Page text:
Time-Management: A Matter of Personal Integrity
In my first post of this series I began by pointing out that what most people refer to this as “time management” is in fact “self-management.” It is a matter of making ourselves do what is wise, rather than what is foolish, with what Paul calls our discretionary, or opportunity, time (i.e. our kairos).
I want to return to that idea now to make the point that effective “self-management” in the way we use our time is actually a matter of personal integrity.
What is Integrity?
Integrity is defined in the dictionary as “the quality of being honest and having strong moral principles; moral uprightness as in, “He is known to be a man of integrity.”
That’s good as far as it goes, but the second definition is “the state of being whole and undivided, the condition of being unified, unimpaired, or sound in construction as in the structural integrity of a building.”
The two definitions in this case build on one another in a profound way that can serve us well.
In order to “be honest and to uphold strong moral principles,” there has to be an internal “condition of being unified, unimpaired, or sound in construction” where what we believe to be true and right in our heart consistently shows up in what we say and do.
A person of personal integrity will follow through with what they say they believe is important, even in the face of temptation or opposition.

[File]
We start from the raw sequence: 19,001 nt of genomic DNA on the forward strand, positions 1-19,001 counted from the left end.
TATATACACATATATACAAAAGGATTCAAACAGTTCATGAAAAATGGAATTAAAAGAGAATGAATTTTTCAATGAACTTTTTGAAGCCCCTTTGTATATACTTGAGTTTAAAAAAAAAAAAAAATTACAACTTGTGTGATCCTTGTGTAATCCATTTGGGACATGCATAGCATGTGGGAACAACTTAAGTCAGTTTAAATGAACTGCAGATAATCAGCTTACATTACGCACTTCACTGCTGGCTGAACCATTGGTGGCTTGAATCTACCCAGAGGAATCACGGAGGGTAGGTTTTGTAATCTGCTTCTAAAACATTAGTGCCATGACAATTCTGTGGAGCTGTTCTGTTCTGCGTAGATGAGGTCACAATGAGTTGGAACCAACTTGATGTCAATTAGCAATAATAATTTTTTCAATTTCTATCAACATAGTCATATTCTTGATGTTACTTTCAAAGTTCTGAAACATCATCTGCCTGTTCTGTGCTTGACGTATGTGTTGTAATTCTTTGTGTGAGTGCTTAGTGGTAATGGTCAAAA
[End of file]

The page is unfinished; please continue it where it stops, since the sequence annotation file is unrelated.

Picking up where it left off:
A person of true integrity will not be bought off by bribes or intimidated by threats of violence.
Fortunately, most of us never have to face outright bribes or threats. But unfortunately, our good intentions erode under the winds and rains of daily life in a world full of distractions and inconveniences. We are tempted to take the lazy path of least resistance rather than the harder path of dedication to doing what is wise.
Personal integrity is what keeps us on the path of doing hard things for the glory of God and the good of others, even when we don’t feel like it.
The Greatest Commandment
In our endeavor to “make the most of our time” by “being wise” and “understanding what the will of the Lord is,” we are not left empty handed.
The Bible is our most powerful means of God’s grace in this regard. We have only to read it with understanding to find that it does in deed “equip us for every good work.” The Greatest Commandment, found in Mark’s Gospel is especially helpful. There we read:
“One of the teachers of the law… asked [Jesus], “Of all the commandments, which is the most important?” “The most important one,” answered Jesus, “is this: `Hear, O Israel, the Lord our God, the Lord is one. Love the Lord your God with all your heart and with all your soul and with all your mind and with all your strength.’ The second is this: `Love your neighbor as yourself.’ There is no commandment greater than these.” — Mark 12:28-31
In this famous passage our Lord answers the question of a Jewish teacher. In the process He provides a window for us into the inner workings of human nature by quoting an equally famous passage from the Book of Deuteronomy to love God with all of your heart, soul and strength with the interesting addition of the word “mind.”
Moses never mentions the mind specifically, but we will come back to Moses in a future post. For now, let’s focus on Jesus own sequence, “heart, soul, mind and strength.”
First, our Lord is confirming the existence of these four aspects of human nature. The Bible refers to each in various places, beginning with Moses himself, but here Jesus places these components in an irrefutable light. Jesus is never mistaken.